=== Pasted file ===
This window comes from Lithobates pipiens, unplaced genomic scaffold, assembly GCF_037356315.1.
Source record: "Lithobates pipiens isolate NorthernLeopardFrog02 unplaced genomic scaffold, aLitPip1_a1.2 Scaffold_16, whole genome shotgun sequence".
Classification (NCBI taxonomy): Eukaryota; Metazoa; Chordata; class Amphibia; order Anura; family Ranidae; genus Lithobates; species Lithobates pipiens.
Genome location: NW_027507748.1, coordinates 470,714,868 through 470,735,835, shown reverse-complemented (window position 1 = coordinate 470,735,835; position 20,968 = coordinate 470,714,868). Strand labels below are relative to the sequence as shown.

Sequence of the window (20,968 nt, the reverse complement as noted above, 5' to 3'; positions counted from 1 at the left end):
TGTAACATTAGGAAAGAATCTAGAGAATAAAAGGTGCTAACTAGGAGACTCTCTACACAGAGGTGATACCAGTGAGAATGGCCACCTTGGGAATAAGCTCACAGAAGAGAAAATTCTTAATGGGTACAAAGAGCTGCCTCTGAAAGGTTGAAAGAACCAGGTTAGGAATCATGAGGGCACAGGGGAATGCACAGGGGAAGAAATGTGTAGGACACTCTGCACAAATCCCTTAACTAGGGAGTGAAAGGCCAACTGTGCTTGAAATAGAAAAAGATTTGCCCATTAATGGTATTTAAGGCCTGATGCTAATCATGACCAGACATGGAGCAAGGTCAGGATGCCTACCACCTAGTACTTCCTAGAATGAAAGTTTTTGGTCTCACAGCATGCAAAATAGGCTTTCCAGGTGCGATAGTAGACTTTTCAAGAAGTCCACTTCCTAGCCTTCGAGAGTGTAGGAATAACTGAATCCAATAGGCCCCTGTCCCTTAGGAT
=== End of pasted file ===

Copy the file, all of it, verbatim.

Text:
This window comes from Lithobates pipiens, unplaced genomic scaffold, assembly GCF_037356315.1.
Source record: "Lithobates pipiens isolate NorthernLeopardFrog02 unplaced genomic scaffold, aLitPip1_a1.2 Scaffold_16, whole genome shotgun sequence".
Classification (NCBI taxonomy): Eukaryota; Metazoa; Chordata; class Amphibia; order Anura; family Ranidae; genus Lithobates; species Lithobates pipiens.
Genome location: NW_027507748.1, coordinates 470,714,868 through 470,735,835, shown reverse-complemented (window position 1 = coordinate 470,735,835; position 20,968 = coordinate 470,714,868). Strand labels below are relative to the sequence as shown.

Sequence of the window (20,968 nt, the reverse complement as noted above, 5' to 3'; positions counted from 1 at the left end):
TGTAACATTAGGAAAGAATCTAGAGAATAAAAGGTGCTAACTAGGAGACTCTCTACACAGAGGTGATACCAGTGAGAATGGCCACCTTGGGAATAAGCTCACAGAAGAGAAAATTCTTAATGGGTACAAAGAGCTGCCTCTGAAAGGTTGAAAGAACCAGGTTAGGAATCATGAGGGCACAGGGGAATGCACAGGGGAAGAAATGTGTAGGACACTCTGCACAAATCCCTTAACTAGGGAGTGAAAGGCCAACTGTGCTTGAAATAGAAAAAGATTTGCCCATTAATGGTATTTAAGGCCTGATGCTAATCATGACCAGACATGGAGCAAGGTCAGGATGCCTACCACCTAGTACTTCCTAGAATGAAAGTTTTTGGTCTCACAGCATGCAAAATAGGCTTTCCAGGTGCGATAGTAGACTTTTCAAGAAGTCCACTTCCTAGCCTTCGAGAGTGTAGGAATAACTGAATCCAATAGGCCCCTGTCCCTTAGGAT